Now, over to Barclays.

The Isles overcame Blake Comeau‘s game-opening tally in the first to win 5-3, thanks to a three-goal barrage in the final period.

Head coach Jack Capuano will no doubt be pleased with the balanced scoring across the board, as five different Isles found the back of the net: Cal Clutterbuck, Kyle Okposo, Ryan Strome, Casey Cizikas and Mikhal Grabovski, with Cizikas’ goal proving to be the eventual game-winner.

The win was also sweet given it came with backup netminder Thomas Greiss in goal. The victory pushed him to an impressive 7-3-2 on the year, putting him in the conversation among the NHL’s top second-string goalies.

For the Avs, tonight’s loss will sting. It was another unremarkable outing from Semyon Varlamov (four goals on 27 shots, an .852 save percentage) and a forgettable night for three of Colorado’s best players. Nathan MacKinnon, Gabriel Landeskog and Matt Duchene combined to go pointless on the night, with a minus-8 rating.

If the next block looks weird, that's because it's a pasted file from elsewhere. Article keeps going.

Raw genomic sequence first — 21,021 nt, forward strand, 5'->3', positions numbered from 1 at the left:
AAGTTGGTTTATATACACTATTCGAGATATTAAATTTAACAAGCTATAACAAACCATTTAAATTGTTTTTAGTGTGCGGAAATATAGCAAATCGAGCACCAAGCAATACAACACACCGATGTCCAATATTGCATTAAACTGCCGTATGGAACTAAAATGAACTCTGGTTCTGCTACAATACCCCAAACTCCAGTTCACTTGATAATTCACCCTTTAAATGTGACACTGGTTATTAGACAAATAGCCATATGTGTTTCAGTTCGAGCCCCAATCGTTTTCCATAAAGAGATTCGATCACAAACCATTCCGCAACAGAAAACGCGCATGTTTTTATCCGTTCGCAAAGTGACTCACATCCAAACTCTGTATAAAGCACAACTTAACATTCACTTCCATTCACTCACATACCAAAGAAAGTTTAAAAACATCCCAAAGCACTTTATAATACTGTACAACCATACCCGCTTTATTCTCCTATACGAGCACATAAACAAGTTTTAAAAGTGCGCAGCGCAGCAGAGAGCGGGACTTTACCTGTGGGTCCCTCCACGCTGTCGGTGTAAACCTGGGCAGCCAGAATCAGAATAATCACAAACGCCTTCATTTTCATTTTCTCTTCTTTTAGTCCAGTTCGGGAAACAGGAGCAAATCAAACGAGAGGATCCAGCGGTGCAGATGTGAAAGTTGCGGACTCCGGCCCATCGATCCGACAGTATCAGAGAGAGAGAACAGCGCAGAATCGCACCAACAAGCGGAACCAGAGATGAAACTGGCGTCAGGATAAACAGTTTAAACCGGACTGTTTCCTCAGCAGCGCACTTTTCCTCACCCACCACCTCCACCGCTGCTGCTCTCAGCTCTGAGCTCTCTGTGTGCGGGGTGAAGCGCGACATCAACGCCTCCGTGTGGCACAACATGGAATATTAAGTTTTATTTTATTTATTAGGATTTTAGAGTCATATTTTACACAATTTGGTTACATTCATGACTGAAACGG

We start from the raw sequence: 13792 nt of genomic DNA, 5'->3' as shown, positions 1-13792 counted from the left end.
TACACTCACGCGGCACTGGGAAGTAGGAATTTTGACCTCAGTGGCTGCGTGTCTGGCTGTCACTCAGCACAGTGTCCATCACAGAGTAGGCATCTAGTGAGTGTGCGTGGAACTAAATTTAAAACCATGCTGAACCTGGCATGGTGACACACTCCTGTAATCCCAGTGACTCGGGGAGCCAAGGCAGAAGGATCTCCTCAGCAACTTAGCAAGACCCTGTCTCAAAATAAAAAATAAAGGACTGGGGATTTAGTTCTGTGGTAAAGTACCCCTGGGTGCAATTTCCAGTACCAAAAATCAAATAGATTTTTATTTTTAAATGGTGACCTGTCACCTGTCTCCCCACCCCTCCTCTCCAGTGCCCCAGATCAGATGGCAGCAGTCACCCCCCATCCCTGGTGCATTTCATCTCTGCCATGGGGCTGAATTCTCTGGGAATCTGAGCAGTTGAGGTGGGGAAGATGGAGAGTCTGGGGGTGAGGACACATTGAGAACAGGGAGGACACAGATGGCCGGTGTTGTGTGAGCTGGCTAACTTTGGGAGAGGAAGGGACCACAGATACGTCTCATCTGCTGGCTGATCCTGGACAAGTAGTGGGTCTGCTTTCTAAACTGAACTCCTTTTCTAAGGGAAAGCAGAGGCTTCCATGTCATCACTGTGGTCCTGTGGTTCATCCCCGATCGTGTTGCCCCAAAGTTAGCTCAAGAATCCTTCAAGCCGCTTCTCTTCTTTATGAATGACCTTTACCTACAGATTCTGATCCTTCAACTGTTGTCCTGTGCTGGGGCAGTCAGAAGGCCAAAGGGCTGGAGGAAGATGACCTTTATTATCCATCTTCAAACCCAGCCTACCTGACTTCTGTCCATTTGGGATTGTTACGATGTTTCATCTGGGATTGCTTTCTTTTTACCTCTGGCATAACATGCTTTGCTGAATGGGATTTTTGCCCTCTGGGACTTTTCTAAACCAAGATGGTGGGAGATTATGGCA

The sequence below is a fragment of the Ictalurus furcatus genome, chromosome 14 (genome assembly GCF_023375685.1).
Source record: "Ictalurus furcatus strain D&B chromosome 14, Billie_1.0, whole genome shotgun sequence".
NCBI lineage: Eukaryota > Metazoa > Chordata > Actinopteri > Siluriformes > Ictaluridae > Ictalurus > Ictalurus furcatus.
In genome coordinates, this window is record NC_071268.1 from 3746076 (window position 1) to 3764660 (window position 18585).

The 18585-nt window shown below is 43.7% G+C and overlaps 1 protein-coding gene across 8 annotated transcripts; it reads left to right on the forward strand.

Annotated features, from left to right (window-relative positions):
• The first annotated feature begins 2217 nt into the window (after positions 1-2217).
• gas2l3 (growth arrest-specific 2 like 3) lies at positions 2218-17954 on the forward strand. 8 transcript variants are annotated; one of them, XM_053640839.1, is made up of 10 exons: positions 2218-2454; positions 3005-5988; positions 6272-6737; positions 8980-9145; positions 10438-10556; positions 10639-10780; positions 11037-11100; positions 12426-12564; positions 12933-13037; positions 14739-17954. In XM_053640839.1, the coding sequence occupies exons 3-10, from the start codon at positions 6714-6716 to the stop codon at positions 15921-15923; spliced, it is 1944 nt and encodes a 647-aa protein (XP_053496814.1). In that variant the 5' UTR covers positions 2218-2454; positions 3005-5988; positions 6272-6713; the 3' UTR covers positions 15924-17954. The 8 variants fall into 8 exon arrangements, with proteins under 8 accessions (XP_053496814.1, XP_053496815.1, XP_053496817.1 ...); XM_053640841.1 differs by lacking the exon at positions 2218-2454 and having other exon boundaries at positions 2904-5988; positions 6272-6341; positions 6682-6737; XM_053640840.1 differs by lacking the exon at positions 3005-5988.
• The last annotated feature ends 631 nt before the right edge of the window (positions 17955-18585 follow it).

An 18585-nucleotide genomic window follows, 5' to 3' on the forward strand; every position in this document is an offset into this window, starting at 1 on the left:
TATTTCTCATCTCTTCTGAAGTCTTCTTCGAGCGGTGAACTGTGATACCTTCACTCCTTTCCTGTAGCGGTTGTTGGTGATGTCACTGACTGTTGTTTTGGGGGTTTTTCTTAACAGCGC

And yes, I just referenced plus-minus.

Update: As longtime and cherished PHT commenter bcislesman pointed out, I neglected to mention Wednesday’s Rivalry Night game on NBCSN — between the Rangers and Isles! Don’t worry, we’ll have plenty on it in the coming days. A reminder the game will be available on TV and via NBC Sports’ Live Extra at 8 p.m. ET.

Rangers’ Klein exits with muscle strain, won’t return

Kevin Klein

The New York Rangers lost versatile d-man Kevin Klein early in the first period of their game against Carolina and, shortly after, announced he was done for the night.

Klein played just 2:22 before leaving with a muscle strain. The injury forced the Blueshirts to use just five defensemen for the remainder of the evening — Ryan McDonagh, Marc Staal, Dan Boyle, Keith Yandle and Dan Girardi.

While it’s unclear how the injury occurred or how significant it is, Klein’s absence could be costly if it’s long-term. The 30-year-old was having a good year, with six points in 24 games, and saw his ice time go up to 21:03 per game from 18:29 last year.

If Klein is out moving forward, it would present an opportunity for Dylan McIlrath to take up a bigger role on the New York defense.